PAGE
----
When I was just big enough to climb trees, my dad built my sister and me a tree house: flat-bottomed, 4’/4’ square, with 1’ high sides. He built it in our sturdy fruitless mulberry tree, where the bark was rough, the leaves ample, and the environment suitable for a small girl who needed to escape her house, with its many tensions, and who would always need to explore the outside world.
The tree house had a rope attached with a bucket, where my mom could place sandwiches and supplies. This made it perfect.
I often ventured into the upper regions, stepping near the trunk where the branches were strong. From my perch high in the mulberry, I had my first glimpses of a wider world.
Of course, I’d traveled in every direction I could see—from the Alpha Beta grocery store in the Northwest, to my elementary school in the Northeast; from Stater Brothers in the Southeast, past track homes like my own in the Southwest. But from high in the tree my mind wandered, and I wondered what lay further, what was beyond all that I could see.
From this tree I could stretch my eyes—I had a need to see distant places.
We humans need to stretch our eyes and see beyond our tiny worlds—physically and psychologically. We imagine something more, and we pursue it. We see an unknown object, and we examine it. We wonder how something works, and we attempt to repeat it. We see another way of doing something, and we consider its value for ourselves. We meet an unanswered question, and we ask “how?” and “why?”
This is the way we discover new views, ideas, perspectives, understanding, or facts.
I tell my first-year college students that one difference between high school and college is that in high school, you were frequently told who, what, when, and where, and the answers seemed settled. In college, you are expected to ask how and why, and to examine both the process and the results.
With a father like mine, asking how and why was inbred. Sometimes, such a querying spirit has felt troublesome (or it has appeared troubling to others). To me, being curious about the how and why has sent me on a path of never-ending exploration and growth.
When I was very young, my dad and I built a go cart together. I remember hammering and painting it, and I recall practicing with it on the pavement, but I do not remember ever using it in a go cart race—although that was our voiced intention.
“What makes it go, Dad? How will it stop?”
“You’ll make it go. You have to kick!” he explained. “We’ll put a brake on. I’m not going to let you race down the street without a damn way to stop.”
Or our homemade rock grinder. My dad built it from scratch—it looked like a cylindrical washing machine tube extracted from the machine, on legs.
“What is it dad; how does it work?” I asked, walking around it on all sides, my stumpy pigtails swinging.
“It’s a rock polisher! It spins, and uses rocks and sand to rub the rough edges off stones, like beach waves use sand to polish beach pebbles. I’m polishing obsidian nodules.” I looked at the machine dubiously. It spun slowly, rocks clanging, clunking.
“How long will it take?” I queried.
“Days. You can’t be impatient.”
“Why did you make a rock polisher dad? What are you going to do with the rocks?”
“I’m conducting tests. I want to know how long it takes to polish these raw stones.”
My dad kept records of his experiments. Periodically, he would remove a partially polished obsidian nodule, record the hours it had been in the polisher, and label it with tape. Today, I have some of these nodules, still marked. The longest recorded time says “72 hours.”
I learned to ask how and why because my dad was insatiably curious and interested in testing known and unknown processes for himself—and of course, I wanted to know what he was doing, how, and why.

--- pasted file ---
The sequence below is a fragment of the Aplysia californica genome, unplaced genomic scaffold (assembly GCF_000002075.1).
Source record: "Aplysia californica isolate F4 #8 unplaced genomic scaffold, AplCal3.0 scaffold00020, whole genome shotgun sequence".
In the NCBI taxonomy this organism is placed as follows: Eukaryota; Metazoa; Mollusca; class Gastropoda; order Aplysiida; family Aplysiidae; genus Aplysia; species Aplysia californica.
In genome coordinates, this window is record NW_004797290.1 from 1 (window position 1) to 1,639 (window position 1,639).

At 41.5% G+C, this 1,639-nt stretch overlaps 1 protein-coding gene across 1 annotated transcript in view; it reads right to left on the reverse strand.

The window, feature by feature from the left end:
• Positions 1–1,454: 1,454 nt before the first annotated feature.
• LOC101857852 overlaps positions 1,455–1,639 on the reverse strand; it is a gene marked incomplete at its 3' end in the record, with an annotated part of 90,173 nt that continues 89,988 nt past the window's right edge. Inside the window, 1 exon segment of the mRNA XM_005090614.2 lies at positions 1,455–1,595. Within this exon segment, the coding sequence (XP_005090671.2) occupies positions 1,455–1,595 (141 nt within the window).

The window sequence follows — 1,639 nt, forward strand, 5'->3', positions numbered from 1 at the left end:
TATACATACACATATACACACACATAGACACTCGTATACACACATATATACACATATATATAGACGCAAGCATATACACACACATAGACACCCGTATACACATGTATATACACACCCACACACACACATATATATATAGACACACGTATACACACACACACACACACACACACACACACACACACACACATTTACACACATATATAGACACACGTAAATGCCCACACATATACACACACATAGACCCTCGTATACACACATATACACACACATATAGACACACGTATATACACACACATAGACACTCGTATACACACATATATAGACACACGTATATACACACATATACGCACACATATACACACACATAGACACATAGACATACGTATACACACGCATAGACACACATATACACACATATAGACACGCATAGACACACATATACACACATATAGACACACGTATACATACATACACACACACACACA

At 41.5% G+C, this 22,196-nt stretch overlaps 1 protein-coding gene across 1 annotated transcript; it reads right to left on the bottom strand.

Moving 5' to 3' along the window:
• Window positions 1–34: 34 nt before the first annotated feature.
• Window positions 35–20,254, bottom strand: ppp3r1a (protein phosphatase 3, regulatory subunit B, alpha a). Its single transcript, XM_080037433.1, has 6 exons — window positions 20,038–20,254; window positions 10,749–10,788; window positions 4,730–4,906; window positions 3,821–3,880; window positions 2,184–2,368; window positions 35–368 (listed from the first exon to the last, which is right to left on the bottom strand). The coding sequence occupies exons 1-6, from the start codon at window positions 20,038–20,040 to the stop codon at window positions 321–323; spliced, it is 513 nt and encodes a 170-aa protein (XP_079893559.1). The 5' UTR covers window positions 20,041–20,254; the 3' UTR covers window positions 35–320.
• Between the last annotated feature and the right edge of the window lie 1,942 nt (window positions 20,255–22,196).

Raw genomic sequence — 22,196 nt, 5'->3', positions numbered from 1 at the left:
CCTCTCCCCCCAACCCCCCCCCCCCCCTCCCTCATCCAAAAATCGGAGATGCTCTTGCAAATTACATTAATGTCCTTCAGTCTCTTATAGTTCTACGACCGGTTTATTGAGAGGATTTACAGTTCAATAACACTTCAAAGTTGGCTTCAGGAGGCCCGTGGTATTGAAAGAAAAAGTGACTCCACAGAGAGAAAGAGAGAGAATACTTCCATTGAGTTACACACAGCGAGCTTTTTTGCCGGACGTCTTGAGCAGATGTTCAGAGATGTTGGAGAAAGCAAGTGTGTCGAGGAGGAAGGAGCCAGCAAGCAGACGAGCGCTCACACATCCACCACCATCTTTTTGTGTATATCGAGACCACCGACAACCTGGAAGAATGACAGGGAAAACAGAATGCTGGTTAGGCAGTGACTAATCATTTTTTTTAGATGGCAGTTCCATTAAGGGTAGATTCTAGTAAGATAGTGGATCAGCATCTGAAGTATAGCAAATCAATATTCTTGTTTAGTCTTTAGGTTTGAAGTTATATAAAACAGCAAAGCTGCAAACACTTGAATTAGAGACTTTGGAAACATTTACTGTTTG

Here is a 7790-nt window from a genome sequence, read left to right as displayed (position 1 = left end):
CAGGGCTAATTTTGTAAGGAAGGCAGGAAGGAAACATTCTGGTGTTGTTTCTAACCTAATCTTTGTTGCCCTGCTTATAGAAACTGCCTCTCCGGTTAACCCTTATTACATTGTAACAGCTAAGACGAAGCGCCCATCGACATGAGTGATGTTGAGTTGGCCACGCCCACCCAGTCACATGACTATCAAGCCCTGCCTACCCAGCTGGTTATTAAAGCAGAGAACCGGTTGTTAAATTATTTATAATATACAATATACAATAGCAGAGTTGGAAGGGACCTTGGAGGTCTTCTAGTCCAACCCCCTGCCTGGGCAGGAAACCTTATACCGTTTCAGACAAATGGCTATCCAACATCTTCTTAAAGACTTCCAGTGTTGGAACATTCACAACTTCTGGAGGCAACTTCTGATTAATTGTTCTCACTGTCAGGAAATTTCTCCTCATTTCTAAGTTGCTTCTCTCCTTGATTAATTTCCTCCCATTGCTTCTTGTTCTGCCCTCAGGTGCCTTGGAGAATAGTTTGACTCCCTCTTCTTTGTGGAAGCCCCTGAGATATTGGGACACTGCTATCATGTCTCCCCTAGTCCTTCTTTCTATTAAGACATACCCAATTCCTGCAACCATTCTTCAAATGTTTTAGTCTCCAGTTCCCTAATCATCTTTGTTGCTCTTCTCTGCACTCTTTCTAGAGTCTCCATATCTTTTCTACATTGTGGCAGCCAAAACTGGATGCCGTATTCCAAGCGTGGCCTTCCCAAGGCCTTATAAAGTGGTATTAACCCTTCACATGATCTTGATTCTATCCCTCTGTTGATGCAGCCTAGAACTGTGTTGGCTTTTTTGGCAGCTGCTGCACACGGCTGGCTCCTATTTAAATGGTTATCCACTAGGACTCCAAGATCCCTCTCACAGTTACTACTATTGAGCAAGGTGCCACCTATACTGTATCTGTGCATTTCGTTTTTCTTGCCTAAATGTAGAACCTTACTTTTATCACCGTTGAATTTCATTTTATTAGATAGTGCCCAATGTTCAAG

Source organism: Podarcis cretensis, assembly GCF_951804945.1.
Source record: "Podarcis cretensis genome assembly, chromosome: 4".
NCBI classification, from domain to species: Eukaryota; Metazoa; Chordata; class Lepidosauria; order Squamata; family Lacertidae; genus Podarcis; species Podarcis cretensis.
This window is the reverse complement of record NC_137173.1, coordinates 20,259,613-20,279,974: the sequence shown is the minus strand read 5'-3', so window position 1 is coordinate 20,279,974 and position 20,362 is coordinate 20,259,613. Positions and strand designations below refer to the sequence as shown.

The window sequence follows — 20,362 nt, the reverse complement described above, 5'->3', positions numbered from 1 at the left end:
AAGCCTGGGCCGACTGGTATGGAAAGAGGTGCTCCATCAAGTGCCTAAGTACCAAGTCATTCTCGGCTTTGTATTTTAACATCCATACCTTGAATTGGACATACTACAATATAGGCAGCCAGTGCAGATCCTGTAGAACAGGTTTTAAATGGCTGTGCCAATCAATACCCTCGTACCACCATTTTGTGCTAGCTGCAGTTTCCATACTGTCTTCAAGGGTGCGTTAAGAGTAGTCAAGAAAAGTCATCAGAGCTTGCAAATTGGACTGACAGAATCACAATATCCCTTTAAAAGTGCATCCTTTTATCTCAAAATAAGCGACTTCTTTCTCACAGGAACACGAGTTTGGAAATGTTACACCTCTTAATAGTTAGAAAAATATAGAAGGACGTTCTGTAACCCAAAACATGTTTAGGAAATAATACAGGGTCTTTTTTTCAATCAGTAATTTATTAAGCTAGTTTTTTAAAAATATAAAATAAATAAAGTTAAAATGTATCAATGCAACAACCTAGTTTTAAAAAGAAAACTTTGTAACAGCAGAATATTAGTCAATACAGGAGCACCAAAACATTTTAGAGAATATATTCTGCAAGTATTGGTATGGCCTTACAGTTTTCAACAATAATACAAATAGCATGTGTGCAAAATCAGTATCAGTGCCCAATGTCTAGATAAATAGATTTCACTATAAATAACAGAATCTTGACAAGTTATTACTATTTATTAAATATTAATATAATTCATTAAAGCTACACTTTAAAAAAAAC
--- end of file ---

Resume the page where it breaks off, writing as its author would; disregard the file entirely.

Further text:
When my dad learned that the soil in the Inland Empire was too cool to hatch tortoise eggs, he tried alternatives.
“Why are you digging up the tortoise eggs, dad?!” I queried.
“They won’t hatch. We’re too far from the desert—it’s too cold here,” he explained. “So I’m putting them someplace warmer.”
He began by putting them in a box, covered by cloths, beneath the water heater. Later, he moved them to a home-made incubator with a temperature controlled light. His experiments worked—we hatched dozens of tortoises using these methods.
When some didn’t hatch, despite his efforts, he wanted to examine them. He placed unhatched eggs in a box and stored them—where else—in our refrigerator, for later study.
Give my mom credit for patience.
We all need to learn to go beyond what we already know or believe; to discover what we do not yet understand; to learn from God, nature, and others—those like ourselves and those quite different—to grow into truly empathetic human beings.
It takes humility to do that. Self-awareness, without pride. The space to stretch our eyes to new horizons and different ideas.
We may all want to begin by spending some time in a good tall tree.
2 thoughts on “Why Dad? From High in Our Mulberry Tree”
I remember OUR tree house for different reasons. I loved to take my favorite books and a blanket and get away from everyone else and read. The only place in our house I could get any privacy was our bathroom, because it had a door that would lock. Obviously, protracted periods of monopolizing the only bathroom in the house was discouraged. So the tree house was my one cool, leafy respite from both the summer heat and other people. I also liked the dense greenery because it afforded privacy, and I loved the filtered light. It was a serene environment. And I remember feeling sad when I realized I was too tall to stretch out in the tree house any longer, even with my legs dangling over the side.
Thanks for the memory!
Great memories Jacqueline! I’ve changed it to “my sister and me”–I didn’t remember you using it! I do remember our family challenges with everyone wanting to monopolize the bathroom! I love your description of the light and privacy from “our” tree house!